These immune and microbial alterations impact the central nervous system, leading to decreased concentrations of metabolites, including glutamate, tryptophan, spermidine, citrate, and the metabolites of dopamine (DOPAC) and norepinephrine (DHPG). The altered biochemical milieu impacts the function of brain structures. The catecholamine nuclei release lower levels of catechols, which impacts the autonomic nervous system leading to decreased heart rate variability and decreased baroreflex cardiovascular function, with downstream effects on cardiopulmonary capacity. Concomitant alteration of hypothalamic function leads to decreased activation of the temporoparietal junction during motor tasks, leading to a failure of the integrative brain regions necessary to drive the motor cortex. This decreased brain activity is experienced as physical and psychological symptoms and impacts effort preferences, leading to decreased engagement of the motor system and decreases in maintaining force output during motor tasks. Both the autonomic and central motor dysfunction result in a reduction in physical activity. With time, the reduction in physical activity leads to muscular and cardiovascular deconditioning, and functional disability. These features make up the PI-ME/CFS phenotype.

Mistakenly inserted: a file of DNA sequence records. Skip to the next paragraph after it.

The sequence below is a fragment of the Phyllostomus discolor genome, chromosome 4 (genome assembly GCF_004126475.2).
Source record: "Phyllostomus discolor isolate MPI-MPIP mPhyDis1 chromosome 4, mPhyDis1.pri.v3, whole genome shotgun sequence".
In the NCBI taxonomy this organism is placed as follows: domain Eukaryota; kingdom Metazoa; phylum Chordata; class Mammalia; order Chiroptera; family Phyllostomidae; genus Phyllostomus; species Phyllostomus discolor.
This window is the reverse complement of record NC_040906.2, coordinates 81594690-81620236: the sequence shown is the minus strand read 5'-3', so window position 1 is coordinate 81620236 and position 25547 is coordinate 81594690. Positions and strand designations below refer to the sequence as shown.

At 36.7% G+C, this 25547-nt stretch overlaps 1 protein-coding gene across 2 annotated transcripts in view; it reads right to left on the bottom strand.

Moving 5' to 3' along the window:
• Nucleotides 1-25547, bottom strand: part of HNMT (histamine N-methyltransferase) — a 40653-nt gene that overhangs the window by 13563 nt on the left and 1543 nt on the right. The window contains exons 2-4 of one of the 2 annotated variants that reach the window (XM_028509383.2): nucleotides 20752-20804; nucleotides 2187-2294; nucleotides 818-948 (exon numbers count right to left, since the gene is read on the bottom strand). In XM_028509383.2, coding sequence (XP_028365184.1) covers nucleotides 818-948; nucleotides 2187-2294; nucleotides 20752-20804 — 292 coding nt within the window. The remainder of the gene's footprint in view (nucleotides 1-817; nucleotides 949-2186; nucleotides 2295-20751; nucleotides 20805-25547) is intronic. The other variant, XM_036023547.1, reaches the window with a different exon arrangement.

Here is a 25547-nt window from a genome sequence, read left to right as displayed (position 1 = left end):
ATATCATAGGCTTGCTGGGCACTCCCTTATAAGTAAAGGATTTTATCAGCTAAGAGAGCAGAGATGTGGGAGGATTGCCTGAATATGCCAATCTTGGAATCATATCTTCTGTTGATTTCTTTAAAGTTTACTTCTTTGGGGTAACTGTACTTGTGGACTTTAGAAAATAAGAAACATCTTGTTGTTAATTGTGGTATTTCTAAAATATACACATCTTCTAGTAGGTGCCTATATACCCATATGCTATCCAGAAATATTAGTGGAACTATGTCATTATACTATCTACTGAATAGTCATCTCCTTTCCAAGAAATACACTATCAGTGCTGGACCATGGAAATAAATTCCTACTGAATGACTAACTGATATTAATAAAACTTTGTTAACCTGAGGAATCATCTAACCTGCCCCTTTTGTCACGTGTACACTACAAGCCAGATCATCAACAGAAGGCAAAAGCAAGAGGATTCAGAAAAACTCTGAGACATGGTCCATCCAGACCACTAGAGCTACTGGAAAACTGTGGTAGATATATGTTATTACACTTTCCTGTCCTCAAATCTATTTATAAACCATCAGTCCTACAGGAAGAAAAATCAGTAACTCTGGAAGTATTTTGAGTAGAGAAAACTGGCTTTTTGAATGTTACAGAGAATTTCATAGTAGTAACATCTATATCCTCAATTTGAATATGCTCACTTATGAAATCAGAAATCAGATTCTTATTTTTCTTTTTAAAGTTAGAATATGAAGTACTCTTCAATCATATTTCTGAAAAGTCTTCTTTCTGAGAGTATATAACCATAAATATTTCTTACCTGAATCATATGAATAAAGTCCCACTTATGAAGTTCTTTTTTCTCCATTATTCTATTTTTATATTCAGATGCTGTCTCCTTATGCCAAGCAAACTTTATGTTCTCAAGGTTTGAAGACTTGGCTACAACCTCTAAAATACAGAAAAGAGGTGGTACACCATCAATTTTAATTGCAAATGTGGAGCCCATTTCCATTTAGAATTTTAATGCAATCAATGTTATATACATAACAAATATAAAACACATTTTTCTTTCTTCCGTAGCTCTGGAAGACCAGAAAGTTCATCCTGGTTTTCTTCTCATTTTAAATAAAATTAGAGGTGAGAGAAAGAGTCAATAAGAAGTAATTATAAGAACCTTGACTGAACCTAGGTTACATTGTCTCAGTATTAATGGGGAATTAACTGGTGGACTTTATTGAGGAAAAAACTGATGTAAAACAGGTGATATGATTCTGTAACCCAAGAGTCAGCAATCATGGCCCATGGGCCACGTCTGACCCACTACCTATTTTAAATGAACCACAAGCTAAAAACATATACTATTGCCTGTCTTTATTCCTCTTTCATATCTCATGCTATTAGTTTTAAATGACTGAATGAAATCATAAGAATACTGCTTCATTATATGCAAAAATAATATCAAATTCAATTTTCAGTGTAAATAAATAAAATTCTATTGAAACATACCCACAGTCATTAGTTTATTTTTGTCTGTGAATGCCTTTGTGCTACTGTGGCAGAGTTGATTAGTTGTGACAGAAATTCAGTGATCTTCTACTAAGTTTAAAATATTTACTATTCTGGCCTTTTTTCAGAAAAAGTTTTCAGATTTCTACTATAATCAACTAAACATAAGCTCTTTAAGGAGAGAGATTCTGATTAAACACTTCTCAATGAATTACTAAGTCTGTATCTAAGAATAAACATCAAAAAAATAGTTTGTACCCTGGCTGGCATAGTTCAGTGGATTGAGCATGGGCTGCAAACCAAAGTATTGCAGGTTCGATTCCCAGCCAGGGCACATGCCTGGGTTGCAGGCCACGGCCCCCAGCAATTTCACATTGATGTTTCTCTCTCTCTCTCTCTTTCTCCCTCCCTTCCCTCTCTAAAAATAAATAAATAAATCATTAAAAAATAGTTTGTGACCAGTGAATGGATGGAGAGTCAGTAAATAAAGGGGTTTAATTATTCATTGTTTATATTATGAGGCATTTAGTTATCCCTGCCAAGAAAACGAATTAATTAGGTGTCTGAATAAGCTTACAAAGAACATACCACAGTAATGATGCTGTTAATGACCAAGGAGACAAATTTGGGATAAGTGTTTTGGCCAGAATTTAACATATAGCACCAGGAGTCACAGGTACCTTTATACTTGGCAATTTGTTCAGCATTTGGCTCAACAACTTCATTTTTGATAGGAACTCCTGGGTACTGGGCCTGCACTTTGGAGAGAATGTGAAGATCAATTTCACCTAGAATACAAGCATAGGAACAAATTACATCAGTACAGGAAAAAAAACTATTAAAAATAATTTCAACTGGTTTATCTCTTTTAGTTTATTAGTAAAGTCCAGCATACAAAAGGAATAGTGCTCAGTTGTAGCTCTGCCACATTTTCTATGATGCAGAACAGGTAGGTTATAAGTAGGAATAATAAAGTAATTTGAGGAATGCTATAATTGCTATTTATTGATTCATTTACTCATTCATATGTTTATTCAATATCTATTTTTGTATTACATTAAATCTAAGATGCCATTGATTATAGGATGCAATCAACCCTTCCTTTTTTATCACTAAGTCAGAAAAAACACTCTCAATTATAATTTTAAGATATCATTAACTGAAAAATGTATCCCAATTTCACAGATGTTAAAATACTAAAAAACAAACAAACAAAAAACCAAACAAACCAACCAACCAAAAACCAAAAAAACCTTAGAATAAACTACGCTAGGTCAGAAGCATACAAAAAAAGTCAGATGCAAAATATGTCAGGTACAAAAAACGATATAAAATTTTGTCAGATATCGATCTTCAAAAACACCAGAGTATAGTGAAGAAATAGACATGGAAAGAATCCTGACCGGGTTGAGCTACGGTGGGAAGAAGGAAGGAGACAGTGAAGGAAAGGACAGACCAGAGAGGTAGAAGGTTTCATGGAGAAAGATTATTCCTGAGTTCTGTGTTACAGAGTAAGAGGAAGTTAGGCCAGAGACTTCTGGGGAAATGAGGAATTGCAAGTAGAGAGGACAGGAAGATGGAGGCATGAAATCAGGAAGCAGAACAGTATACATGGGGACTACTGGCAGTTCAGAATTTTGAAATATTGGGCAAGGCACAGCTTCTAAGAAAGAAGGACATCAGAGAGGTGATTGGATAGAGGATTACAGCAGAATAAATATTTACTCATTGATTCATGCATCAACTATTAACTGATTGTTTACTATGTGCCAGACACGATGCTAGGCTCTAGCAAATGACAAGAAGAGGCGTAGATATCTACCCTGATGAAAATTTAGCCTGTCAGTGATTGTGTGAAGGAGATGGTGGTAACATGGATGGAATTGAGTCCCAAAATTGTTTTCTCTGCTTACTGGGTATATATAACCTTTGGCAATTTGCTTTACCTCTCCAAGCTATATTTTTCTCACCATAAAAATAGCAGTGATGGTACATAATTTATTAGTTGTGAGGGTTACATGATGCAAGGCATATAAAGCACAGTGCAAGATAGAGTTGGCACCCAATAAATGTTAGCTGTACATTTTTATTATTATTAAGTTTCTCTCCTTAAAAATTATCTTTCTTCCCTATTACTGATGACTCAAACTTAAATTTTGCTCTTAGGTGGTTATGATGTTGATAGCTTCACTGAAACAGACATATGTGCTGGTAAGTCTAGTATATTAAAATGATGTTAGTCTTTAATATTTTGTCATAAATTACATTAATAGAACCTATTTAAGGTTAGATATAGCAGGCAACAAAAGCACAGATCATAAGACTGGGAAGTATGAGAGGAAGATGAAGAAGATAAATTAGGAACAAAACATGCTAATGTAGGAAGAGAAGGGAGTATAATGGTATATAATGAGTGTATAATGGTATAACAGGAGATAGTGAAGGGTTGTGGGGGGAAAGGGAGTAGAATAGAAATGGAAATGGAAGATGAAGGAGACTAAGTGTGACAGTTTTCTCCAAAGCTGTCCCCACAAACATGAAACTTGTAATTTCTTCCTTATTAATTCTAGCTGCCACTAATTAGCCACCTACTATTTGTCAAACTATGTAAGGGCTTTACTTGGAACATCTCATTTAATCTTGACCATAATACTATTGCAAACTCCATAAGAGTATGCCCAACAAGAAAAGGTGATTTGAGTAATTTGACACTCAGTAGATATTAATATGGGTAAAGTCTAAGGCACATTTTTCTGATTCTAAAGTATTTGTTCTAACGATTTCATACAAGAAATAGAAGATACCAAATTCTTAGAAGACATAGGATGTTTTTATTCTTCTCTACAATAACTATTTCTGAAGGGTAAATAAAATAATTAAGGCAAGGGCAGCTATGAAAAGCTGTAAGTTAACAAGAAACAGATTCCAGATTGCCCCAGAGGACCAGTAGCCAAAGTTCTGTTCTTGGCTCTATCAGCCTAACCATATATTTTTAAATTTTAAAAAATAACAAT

This model suggests places for potential therapeutic intervention and explains why other therapies have failed. The finding of possible immune exhaustion suggests that immune checkpoint inhibitors may be therapeutic by promoting clearance of foreign antigen. Immune dysfunction leads to neurochemical alterations that impact neuronal circuits, which may be another point of intervention. Therapeutically targeting downstream mechanisms, with exercise, cognitive behavioral therapy, or autonomic directed therapies, may have limited impact on symptom burden, as it would not address the root cause of PI-ME/CFS. However, combination therapy affecting multiple pathways could be considered. The finding of substantial physiological differences related to sex suggest that there may not be a single unified mechanism that leads to PI-ME/CFS and that successful therapy may require a personalized medicine approach.

In conclusion, PI-ME/CFS is a distinct entity characterized by somatic and cognitive complaints that are centrally mediated. Fatigue is defined by effort preferences and central autonomic dysfunction. There are distinct sex signatures of immune and metabolic dysregulation which suggest persistent antigenic stimulation. Physical deconditioning over time is an important consequence. These findings identify potential therapeutic targets for PI-ME/CFS.

Ethics statement